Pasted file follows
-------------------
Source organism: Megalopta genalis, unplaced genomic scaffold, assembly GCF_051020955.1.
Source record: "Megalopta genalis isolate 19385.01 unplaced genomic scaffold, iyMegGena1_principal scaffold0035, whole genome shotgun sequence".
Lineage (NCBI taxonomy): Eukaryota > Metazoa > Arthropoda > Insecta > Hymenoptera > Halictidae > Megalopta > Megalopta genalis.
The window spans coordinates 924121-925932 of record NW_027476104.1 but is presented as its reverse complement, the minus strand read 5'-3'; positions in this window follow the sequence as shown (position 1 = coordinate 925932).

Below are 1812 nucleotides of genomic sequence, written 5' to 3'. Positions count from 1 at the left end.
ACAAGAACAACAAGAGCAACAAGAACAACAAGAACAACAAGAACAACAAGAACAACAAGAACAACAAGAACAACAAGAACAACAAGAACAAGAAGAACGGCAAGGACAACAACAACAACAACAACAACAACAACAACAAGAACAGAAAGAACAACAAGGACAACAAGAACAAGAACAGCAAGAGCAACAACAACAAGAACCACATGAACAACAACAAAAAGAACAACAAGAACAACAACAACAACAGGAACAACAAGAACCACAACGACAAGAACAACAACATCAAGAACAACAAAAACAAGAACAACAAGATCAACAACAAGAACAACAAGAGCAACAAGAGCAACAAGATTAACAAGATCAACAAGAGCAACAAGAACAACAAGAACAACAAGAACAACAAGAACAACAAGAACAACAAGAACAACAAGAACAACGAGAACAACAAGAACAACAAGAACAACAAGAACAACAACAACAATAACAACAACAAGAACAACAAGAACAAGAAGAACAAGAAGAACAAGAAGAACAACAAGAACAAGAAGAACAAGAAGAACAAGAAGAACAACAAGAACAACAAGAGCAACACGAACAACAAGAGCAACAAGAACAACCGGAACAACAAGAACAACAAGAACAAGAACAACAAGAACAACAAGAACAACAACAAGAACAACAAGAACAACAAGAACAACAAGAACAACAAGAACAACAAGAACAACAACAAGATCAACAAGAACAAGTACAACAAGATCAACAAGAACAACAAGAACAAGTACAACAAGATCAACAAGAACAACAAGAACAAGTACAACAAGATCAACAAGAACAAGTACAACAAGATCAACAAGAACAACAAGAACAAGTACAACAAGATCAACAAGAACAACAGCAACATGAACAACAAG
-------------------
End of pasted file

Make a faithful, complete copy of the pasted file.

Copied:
Source organism: Megalopta genalis, unplaced genomic scaffold, assembly GCF_051020955.1.
Source record: "Megalopta genalis isolate 19385.01 unplaced genomic scaffold, iyMegGena1_principal scaffold0035, whole genome shotgun sequence".
Lineage (NCBI taxonomy): Eukaryota > Metazoa > Arthropoda > Insecta > Hymenoptera > Halictidae > Megalopta > Megalopta genalis.
The window spans coordinates 924121-925932 of record NW_027476104.1 but is presented as its reverse complement, the minus strand read 5'-3'; positions in this window follow the sequence as shown (position 1 = coordinate 925932).

Below are 1812 nucleotides of genomic sequence, written 5' to 3'. Positions count from 1 at the left end.
ACAAGAACAACAAGAGCAACAAGAACAACAAGAACAACAAGAACAACAAGAACAACAAGAACAACAAGAACAACAAGAACAACAAGAACAAGAAGAACGGCAAGGACAACAACAACAACAACAACAACAACAACAACAAGAACAGAAAGAACAACAAGGACAACAAGAACAAGAACAGCAAGAGCAACAACAACAAGAACCACATGAACAACAACAAAAAGAACAACAAGAACAACAACAACAACAGGAACAACAAGAACCACAACGACAAGAACAACAACATCAAGAACAACAAAAACAAGAACAACAAGATCAACAACAAGAACAACAAGAGCAACAAGAGCAACAAGATTAACAAGATCAACAAGAGCAACAAGAACAACAAGAACAACAAGAACAACAAGAACAACAAGAACAACAAGAACAACAAGAACAACGAGAACAACAAGAACAACAAGAACAACAAGAACAACAACAACAATAACAACAACAAGAACAACAAGAACAAGAAGAACAAGAAGAACAAGAAGAACAACAAGAACAAGAAGAACAAGAAGAACAAGAAGAACAACAAGAACAACAAGAGCAACACGAACAACAAGAGCAACAAGAACAACCGGAACAACAAGAACAACAAGAACAAGAACAACAAGAACAACAAGAACAACAACAAGAACAACAAGAACAACAAGAACAACAAGAACAACAAGAACAACAAGAACAACAACAAGATCAACAAGAACAAGTACAACAAGATCAACAAGAACAACAAGAACAAGTACAACAAGATCAACAAGAACAACAAGAACAAGTACAACAAGATCAACAAGAACAAGTACAACAAGATCAACAAGAACAACAAGAACAAGTACAACAAGATCAACAAGAACAACAGCAACATGAACAACAAG